Why is the event so important? It happened 65 years ago when I was 16 years of age, a senior in High School, and living in Bloomingdale, Pennsylvania, with my father, mother, brother and sister. I was really the middle child—my brother was a year and a half and a day older and my sister was a year and a half and a day younger.
A young preacher named Parker Gamwell came to our “circuit” of Bloomingdale, Reyburn and Koonsville churches and, being young and enthusiastic, he actually believed that people could be “saved” and preached as if it would happen. Two of my neighbors were saved (a theological term), as well as a good friend who had just returned from service in Korea, and a girlfriend of mine who I had gotten to know through her brothers.
I remember that it was on a Sunday evening and that the pastor gave the traditional (and necessary, in our context) “altar call” and I “went forward”. Actually, I had been contemplating the move for some weeks but, being naturally shy and quiet (around most people), I had read the Bible and prayed and wanted to make some sort of commitment to God. The altar call was the context and the Bible verse I remember is John 1:12, “For as many as received Him, He gave power to become the children of God”, or, as the version I use today says, “Yet some people accepted him and put their faith in him. So he gave them the right to be the children of God.”
Things accelerated quickly, but none of them would have happened if it had not been for that night of January 8th, 1950. I decided to go to a Christian college and eventually become a missionary, rather than a coach, like I had dreamed of. I went off to a college in Delaware and met three men and a woman who were to play a significant part in my life by our interaction and their examples.
It didn’t happen immediately: my first roommates quickly dropped out of my life (and school as well), but by playing baseball and soccer I met Paul Wentling and Harry Sink. In due time I became friends and roommates with both—Paul my junior year and Harry my senior year. I visited Paul’s home a number of times and he and I were the “best man” at each others weddings. Harry, who studied to be a minister, was an outstanding athlete and musician, died somewhat tragically shortly just a few years after he was married and had a church and son.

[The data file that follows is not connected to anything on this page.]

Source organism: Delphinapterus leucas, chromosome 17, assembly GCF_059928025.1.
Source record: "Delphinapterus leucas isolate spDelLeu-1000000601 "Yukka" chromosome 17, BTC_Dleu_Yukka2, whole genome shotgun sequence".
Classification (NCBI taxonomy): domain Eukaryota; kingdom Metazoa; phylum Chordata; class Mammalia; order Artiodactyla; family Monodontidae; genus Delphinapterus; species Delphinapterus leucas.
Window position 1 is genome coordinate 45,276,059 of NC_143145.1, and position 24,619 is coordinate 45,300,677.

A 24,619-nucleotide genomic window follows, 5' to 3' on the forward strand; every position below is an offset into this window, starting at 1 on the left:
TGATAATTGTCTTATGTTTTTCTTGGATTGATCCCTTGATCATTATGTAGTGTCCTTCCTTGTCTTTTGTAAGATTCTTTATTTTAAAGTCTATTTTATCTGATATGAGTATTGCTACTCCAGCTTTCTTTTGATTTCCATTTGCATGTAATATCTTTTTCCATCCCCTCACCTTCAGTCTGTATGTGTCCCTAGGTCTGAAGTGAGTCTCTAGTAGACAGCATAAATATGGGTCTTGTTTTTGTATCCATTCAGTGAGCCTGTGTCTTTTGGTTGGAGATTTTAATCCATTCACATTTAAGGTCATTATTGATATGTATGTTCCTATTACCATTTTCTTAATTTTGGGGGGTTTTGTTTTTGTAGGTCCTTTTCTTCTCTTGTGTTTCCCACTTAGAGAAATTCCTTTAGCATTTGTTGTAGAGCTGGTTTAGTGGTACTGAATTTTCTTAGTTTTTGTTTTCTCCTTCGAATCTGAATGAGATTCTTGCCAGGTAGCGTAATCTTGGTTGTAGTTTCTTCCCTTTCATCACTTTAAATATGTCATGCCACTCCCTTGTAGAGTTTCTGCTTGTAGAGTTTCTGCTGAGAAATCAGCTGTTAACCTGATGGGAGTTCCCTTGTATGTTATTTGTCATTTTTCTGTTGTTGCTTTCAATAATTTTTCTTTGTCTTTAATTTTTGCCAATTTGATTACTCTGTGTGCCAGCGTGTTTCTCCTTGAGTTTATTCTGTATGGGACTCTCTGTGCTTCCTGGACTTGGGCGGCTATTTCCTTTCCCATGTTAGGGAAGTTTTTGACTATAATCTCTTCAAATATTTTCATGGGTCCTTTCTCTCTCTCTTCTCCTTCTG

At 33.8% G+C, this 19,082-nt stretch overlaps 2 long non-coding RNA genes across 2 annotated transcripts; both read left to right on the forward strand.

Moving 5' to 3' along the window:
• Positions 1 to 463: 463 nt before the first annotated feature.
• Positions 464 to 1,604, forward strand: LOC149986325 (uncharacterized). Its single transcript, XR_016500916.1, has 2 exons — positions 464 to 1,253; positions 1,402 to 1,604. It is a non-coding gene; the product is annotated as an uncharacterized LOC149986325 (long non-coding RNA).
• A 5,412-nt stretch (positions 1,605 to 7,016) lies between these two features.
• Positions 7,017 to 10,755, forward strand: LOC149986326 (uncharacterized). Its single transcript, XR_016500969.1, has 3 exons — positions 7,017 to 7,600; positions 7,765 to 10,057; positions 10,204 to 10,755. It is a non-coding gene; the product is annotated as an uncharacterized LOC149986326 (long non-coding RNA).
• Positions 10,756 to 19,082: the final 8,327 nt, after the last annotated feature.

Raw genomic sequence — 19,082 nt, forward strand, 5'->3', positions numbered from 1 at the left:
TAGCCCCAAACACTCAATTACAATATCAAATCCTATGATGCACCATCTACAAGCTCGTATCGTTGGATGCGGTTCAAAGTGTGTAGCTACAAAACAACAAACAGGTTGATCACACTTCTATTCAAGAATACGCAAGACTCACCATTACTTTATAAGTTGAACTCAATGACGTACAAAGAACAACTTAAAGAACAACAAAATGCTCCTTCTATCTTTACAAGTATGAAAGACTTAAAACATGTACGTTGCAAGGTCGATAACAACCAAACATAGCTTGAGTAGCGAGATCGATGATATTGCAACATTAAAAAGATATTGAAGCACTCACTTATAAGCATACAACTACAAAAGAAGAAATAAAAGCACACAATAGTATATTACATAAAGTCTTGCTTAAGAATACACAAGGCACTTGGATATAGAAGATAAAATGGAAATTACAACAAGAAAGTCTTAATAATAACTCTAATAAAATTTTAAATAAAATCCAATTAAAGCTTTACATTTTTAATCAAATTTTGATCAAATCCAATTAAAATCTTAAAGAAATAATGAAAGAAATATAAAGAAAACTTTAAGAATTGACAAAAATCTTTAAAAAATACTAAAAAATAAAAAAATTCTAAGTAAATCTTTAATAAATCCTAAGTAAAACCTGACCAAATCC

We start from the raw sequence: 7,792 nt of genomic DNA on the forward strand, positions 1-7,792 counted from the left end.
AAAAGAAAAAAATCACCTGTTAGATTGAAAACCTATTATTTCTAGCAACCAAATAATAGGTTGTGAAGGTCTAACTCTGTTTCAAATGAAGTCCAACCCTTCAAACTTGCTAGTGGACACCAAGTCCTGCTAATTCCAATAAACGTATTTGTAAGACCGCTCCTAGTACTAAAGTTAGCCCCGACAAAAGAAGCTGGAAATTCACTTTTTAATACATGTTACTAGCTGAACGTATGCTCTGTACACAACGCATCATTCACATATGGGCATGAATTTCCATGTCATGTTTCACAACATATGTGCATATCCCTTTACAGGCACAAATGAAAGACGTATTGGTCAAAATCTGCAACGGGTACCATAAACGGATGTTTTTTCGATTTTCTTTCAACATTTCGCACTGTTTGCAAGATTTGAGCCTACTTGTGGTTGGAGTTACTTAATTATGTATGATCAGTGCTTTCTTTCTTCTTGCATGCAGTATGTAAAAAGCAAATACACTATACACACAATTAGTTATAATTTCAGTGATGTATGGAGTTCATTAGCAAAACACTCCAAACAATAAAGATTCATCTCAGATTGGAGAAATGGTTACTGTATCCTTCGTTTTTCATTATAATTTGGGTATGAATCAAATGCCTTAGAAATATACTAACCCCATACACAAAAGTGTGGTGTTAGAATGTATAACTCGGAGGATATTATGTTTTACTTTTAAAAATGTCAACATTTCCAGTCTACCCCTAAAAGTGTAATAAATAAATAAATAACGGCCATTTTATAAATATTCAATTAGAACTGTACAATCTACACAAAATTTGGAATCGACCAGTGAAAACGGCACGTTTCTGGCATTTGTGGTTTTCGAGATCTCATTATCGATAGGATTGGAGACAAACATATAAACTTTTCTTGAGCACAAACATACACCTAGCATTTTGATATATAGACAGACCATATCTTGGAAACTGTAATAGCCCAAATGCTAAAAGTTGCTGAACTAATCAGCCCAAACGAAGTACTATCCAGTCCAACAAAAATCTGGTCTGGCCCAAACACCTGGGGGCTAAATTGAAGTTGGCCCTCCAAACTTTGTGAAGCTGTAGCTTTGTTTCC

Paul influenced me with his calm and friendly attitude. He was a member of a large family (six siblings) and became a highly successful teacher and soccer coach at a H.S. in Pennsylvania.
Harry influenced me with his enthusiasm and overt pleasure at being a Christian. He was helpful and compassionate, well regarded and liked by all who knew him.
The third man who influenced me at the college was Bernie May, also from Pennsylvania and also a psychology major. (He was good at it, I was not.) Bernie was learning to be pilot and I flew with him on a number of occasions—one time we had an engine failure.
But the person who influenced me most was a woman—Joice Barnett. She was in the same grade as me and we had several classes together and I knew that she was bright, pretty and gregarious. However, I knew her only slightly until my junior year in college. I had “broken up” with my Pennsylvania girlfriend and was not looking for another girlfriend. But we ended up working together in the college kitchen, scraping dishes, and found that we were both interested in missions. The relationship deepened and we were “going steady” by the end of college.
During the summers of my Junior and senior years, I boarded with college friends in Detroit, Michigan and worked at a diary factory. My first roommate had just finished college and was learning the way of the world. His family was dysfunctional and he wasn’t far behind. He came home many nights dead drunk, prompting me to sleep on the floor away from his boozy snoring. He later crashed his car and ended up in the hospital for a short stay. He influenced me to stay away from beer and whiskey—but I had already learned that by watching my dad.
After college, I decided to go to California for a year to study “Missionary Medicine” and while there I met Bernie again, who was studying aircraft mechanics at Lockheed. I often went to visit him and his wife on weekends and he gradually encouraged me to look into mission work with the Wycliffe Bible Translators. Joice and I wrote regularly and were moving toward engagement marriage, and missionary work.
That is the beginning of the story–all as a result of January 8th, 1950–but I will relate more later.